As a reference to magical thinking and the whispering myths from the culture of origin, the river gives gossip, it is listened to for information.
The many characters are used to display the fusion of races and cultures in Lima: Jews, Christians, Spaniards, Portuguese, Creoles, negroes, mestizos and mulattoes. If a character has need there is the possibility of ‘disappearing’ amongst negroes in Lima, who were equal in number to Peruvians. We are shown those individuals who prosper, often illegitimately, as well as those who suffer. The interchanges between individuals reflect the daily experience of servitude, abuse, diligence and deviance.
The elderly painter lives in squalor and hardship, yet retains his power and dignity. A religious painting is awaited from him. He makes his master wait. More eagerly, he decorates the walls of his cave-like home in coal, a medium he knows will fade with time, like himself. We see that his illustrations record events, experiences, beliefs, truths. As time goes on, the painter becomes increasingly focussed on the dust in the air, how it lies around him, how the sun shines through it.
In the novel’s second half, there is more flow and pace. The events show the difficulties, brutalities and social spirit that mark the characters’ lives. A four poster bed is one character’s heritage, her only possession. Its removal by officers is on the basis that it is forbidden for a negro to sleep on a bed. The bed travels around town its resting place dependent upon the fortunes of its owner, its ‘acceptance’.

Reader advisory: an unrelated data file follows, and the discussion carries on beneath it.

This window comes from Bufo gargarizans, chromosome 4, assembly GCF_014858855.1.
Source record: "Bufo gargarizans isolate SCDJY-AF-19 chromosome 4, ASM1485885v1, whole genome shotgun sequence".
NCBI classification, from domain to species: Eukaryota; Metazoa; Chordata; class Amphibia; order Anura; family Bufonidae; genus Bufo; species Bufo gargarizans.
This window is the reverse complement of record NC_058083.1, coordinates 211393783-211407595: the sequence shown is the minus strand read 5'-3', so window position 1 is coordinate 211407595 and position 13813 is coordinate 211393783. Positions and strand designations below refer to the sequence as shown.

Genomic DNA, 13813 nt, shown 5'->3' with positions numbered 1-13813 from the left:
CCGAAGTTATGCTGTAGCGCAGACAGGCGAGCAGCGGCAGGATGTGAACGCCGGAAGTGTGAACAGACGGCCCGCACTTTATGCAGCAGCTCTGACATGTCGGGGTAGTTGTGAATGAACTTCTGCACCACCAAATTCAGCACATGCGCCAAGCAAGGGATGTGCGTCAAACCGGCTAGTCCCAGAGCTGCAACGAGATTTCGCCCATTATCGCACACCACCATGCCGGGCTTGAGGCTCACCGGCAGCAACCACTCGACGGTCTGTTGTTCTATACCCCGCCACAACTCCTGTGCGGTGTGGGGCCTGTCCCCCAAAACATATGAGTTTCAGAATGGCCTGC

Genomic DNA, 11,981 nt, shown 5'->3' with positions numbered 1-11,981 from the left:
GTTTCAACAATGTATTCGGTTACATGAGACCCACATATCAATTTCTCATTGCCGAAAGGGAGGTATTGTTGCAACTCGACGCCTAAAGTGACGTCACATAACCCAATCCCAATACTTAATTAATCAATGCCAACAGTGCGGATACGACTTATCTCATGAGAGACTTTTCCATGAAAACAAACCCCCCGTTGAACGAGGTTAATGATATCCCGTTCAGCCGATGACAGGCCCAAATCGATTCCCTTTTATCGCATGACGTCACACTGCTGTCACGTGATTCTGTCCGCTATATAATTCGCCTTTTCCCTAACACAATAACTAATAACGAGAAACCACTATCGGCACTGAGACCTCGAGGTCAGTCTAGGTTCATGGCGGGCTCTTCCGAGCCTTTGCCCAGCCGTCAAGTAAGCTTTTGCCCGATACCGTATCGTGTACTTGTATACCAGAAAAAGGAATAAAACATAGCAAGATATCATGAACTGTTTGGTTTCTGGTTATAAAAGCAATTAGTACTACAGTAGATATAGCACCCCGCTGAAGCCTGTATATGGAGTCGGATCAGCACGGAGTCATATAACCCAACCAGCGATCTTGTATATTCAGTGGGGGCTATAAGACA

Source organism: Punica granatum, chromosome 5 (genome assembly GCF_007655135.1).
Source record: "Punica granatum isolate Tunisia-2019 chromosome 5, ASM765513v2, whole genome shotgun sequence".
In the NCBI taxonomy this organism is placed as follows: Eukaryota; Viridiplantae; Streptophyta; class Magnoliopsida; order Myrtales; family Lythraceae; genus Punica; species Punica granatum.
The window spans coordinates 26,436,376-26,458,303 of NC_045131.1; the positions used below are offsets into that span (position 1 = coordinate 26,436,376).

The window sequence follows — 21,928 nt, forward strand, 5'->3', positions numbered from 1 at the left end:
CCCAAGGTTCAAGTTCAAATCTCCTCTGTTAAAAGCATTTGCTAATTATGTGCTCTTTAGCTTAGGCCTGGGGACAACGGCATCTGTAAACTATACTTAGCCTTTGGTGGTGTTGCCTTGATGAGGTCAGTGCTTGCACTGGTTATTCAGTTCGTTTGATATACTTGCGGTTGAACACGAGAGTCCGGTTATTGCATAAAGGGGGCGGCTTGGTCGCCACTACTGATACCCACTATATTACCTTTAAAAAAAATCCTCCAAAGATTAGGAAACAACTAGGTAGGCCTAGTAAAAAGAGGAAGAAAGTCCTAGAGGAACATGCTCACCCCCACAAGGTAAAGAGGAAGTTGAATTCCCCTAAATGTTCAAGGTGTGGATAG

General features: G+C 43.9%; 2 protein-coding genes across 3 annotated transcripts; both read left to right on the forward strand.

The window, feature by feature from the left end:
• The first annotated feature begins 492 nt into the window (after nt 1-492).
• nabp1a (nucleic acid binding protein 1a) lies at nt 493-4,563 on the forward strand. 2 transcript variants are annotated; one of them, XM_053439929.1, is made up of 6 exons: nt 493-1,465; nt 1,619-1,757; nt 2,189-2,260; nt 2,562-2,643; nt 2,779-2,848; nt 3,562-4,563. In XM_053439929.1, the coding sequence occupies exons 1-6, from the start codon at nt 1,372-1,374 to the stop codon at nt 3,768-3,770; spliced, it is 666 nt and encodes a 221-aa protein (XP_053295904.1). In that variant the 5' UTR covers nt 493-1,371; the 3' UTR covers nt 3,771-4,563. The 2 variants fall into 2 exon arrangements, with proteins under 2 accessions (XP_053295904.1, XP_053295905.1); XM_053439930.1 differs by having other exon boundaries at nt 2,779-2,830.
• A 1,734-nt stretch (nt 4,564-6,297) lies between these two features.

The reader is shown the branding sheds and methods of torture, the horrendous way in which slaves are transported and kept. A skilled negro silversmith is mistakenly believed to be a thief and is murdered in the most brutal manner. The perpetrator is subsequently told, calmly, that he did a bad thing. He recognises this without apparent upset. An innocent traveller, seeking only to record the places and peoples he finds, is drugged and branded on the face. He refuses to blame the perpetrators, victims of slavery and the awful branding sheds. The female married slave forced to regularly sleep with her master is beaten into disability to appease the master’s wife, but continues to work and sleep as required. Illescu relates all such very violent events unemotionally. It is as though such acts were so commonplace that they are passively accepted if not condoned. And so the negroes submitted to their fate.
When the innocent traveller is lost, he is told the land lies between the river on one side and the mountain on the other. Malambo is that place, between two potential powers, conveniently near to Lima but far enough for secrets to be held there. Power lies on one side of the Rincon, hardship on the other.